We've looked at the Livescribe Echo pen before. It's a pretty amazing tool for people who attend meetings and want a modern way to keep track of what was said and what they agreed to do, and to have a record that you can refer back to when you switch to a new notebook.
We've been using an Echo now for a few weeks since the company came in to demonstrate its new desktop software. While the interface is similar to the previous version, there are a lot of new things here that are worthy of mentioning.
Livescribe has just announced new pens too, with a simple 2GB version that's going to be sold for just £99. That's around half the price of the 8GB model we're using. There are some trade offs though, with the advanced features of the software requiring an additional upgrade. It is not, however, expensive at £10 for a lifetime upgrade.
New software, new PenCasts
The old Livescribe Desktop was really just a way to synchronise your notes and keep them backed up, although you could search your notes for keywords, which is a very handy feature.
The new software totally updates the way PDFs of your notes operate. Now, as well as the normal document containing your writing, you get the ability to click on text and hear the audio from the meeting. There are player controls embedded in the PDF too, so you can play the whole recording, or just sections.
Even more interesting, though, selecting a piece of text moves the audio on to the point in the meeting where you made that note. This really speeds up finding specific parts of what was discussed and, when you get used to the system, allows you to cut notetaking down to almost a series of headings which bookmark audio.
The inclusion of the audio and text in these PDF documents really make sharing meeting minutes much easier. This feature basically replicates what's possible with the pen and original notebook, which was previously much harder to share with others. In the old software it was possible to share your notes, but without audio they were no more advanced than just scanning what you had written.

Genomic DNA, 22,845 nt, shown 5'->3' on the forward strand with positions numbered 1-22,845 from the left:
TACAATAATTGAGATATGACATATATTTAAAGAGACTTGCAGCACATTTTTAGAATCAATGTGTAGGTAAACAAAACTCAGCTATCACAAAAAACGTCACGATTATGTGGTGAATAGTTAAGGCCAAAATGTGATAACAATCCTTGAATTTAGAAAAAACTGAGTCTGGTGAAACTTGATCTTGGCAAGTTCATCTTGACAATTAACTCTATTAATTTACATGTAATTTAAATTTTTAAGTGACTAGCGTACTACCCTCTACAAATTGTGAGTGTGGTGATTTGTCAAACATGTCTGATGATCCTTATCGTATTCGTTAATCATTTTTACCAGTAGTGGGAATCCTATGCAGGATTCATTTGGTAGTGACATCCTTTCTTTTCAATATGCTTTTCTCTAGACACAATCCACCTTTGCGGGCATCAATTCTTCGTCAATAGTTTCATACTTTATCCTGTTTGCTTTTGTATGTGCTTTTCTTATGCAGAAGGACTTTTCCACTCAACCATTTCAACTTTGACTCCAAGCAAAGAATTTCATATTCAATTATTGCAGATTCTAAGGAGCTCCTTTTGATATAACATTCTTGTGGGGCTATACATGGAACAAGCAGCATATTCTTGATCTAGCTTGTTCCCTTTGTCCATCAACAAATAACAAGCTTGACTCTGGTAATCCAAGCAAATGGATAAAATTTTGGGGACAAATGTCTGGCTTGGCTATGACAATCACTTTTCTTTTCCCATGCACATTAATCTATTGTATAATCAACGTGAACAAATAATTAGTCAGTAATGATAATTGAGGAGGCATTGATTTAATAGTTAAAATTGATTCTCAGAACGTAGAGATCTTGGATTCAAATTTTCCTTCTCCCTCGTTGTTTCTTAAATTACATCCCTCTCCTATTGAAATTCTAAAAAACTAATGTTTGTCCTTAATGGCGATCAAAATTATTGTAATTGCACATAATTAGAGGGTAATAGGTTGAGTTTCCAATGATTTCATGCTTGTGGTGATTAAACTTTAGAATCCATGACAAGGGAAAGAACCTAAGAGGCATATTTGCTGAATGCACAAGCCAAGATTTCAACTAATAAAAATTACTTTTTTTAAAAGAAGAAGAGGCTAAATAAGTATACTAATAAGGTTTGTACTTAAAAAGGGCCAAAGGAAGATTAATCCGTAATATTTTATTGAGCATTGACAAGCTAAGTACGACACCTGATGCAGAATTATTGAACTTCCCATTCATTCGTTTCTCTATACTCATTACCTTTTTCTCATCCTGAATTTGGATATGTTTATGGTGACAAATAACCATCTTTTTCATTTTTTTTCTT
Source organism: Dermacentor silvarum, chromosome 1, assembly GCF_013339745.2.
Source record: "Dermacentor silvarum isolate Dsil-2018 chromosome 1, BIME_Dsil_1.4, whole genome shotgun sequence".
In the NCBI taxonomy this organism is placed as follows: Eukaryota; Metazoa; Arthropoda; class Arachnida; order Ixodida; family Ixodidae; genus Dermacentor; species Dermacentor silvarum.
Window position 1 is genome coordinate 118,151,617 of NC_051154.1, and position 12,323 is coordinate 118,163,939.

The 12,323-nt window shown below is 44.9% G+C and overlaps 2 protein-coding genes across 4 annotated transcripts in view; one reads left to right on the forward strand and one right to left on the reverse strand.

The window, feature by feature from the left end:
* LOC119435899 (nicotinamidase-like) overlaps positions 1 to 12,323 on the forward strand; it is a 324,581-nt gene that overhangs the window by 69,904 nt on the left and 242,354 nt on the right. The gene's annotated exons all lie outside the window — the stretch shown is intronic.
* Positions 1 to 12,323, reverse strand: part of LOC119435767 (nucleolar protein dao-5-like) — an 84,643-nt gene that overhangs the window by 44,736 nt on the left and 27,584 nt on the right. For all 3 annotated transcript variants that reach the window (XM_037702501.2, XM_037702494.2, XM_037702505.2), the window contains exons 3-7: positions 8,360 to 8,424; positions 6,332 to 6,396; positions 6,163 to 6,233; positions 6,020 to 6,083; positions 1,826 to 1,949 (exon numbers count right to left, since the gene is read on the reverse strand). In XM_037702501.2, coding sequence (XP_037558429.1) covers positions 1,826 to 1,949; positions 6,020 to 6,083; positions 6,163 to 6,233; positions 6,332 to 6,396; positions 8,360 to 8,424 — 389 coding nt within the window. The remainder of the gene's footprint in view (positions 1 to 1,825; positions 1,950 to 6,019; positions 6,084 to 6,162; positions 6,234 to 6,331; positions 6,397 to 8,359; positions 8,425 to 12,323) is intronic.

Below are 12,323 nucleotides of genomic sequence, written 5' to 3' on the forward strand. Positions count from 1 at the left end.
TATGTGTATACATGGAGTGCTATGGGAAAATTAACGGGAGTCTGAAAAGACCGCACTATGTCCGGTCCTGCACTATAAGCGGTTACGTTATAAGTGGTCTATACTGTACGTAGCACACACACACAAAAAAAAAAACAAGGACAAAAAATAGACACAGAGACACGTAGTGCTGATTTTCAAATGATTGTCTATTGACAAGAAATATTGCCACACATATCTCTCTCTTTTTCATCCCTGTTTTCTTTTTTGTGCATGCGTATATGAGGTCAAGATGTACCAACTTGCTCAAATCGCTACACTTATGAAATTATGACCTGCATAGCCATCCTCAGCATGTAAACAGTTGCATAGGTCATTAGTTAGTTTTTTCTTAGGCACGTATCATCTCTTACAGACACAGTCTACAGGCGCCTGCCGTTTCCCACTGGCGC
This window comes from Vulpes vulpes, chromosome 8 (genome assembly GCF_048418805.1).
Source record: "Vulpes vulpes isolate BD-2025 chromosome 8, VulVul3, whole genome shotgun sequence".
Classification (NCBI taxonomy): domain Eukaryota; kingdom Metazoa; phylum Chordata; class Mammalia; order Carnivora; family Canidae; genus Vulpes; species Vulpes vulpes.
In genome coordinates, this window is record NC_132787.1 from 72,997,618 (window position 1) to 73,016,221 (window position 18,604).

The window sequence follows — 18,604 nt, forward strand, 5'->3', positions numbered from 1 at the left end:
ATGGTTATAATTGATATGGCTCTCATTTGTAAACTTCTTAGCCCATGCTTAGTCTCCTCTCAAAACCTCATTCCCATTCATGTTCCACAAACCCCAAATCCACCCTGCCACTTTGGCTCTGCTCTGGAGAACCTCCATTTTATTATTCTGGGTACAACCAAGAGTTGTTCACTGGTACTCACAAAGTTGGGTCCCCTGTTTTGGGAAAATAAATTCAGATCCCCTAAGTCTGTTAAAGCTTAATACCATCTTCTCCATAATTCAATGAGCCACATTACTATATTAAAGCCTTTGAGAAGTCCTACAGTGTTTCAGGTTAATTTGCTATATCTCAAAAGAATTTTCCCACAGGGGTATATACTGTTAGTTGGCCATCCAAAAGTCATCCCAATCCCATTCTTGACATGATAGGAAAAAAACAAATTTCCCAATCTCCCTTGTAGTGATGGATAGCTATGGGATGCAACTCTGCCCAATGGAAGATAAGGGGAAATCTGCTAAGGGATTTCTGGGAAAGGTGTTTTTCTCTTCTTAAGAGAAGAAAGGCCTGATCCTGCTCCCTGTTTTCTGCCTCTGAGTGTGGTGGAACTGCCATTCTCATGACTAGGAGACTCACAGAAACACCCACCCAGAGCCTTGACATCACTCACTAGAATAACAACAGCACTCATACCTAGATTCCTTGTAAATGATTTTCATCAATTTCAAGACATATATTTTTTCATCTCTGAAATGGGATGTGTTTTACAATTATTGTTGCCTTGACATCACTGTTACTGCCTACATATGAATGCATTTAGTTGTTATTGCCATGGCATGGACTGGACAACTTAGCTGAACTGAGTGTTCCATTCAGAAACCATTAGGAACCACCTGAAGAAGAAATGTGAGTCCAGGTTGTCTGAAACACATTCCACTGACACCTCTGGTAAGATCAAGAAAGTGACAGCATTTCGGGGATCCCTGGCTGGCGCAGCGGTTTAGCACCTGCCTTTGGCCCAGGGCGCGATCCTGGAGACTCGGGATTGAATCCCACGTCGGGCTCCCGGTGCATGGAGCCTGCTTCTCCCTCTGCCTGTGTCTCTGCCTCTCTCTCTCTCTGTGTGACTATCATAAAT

Connectors add sharing to other online sites
As good as PDFs are for sharing, they still lack the immediacy and flexibility of being able to keep your notes in the cloud. So the new Livescribe system also has the option to move stuff to online sharing and collaboration sites.
Connectors work as plug-ins to add functionality to the Livescribe desktop software. At launch, there are connectors that communicate with Evernote, Facebook and Google Docs. You can also publish to a Pencast PDF (which is a PDF with Flash playback for the audio portion) as well as back up your recordings to Google Docs and the MyLivescribe service that's included.
Evernote integration is good to see, and very useful for those already using the service. It's much the same as the Google Apps connector and essentially just uploads your pencast PDF. We like this for backup purposes, but we'd be more likely to choose Google over Evernote as it's more widespread and just as easy to share with other users.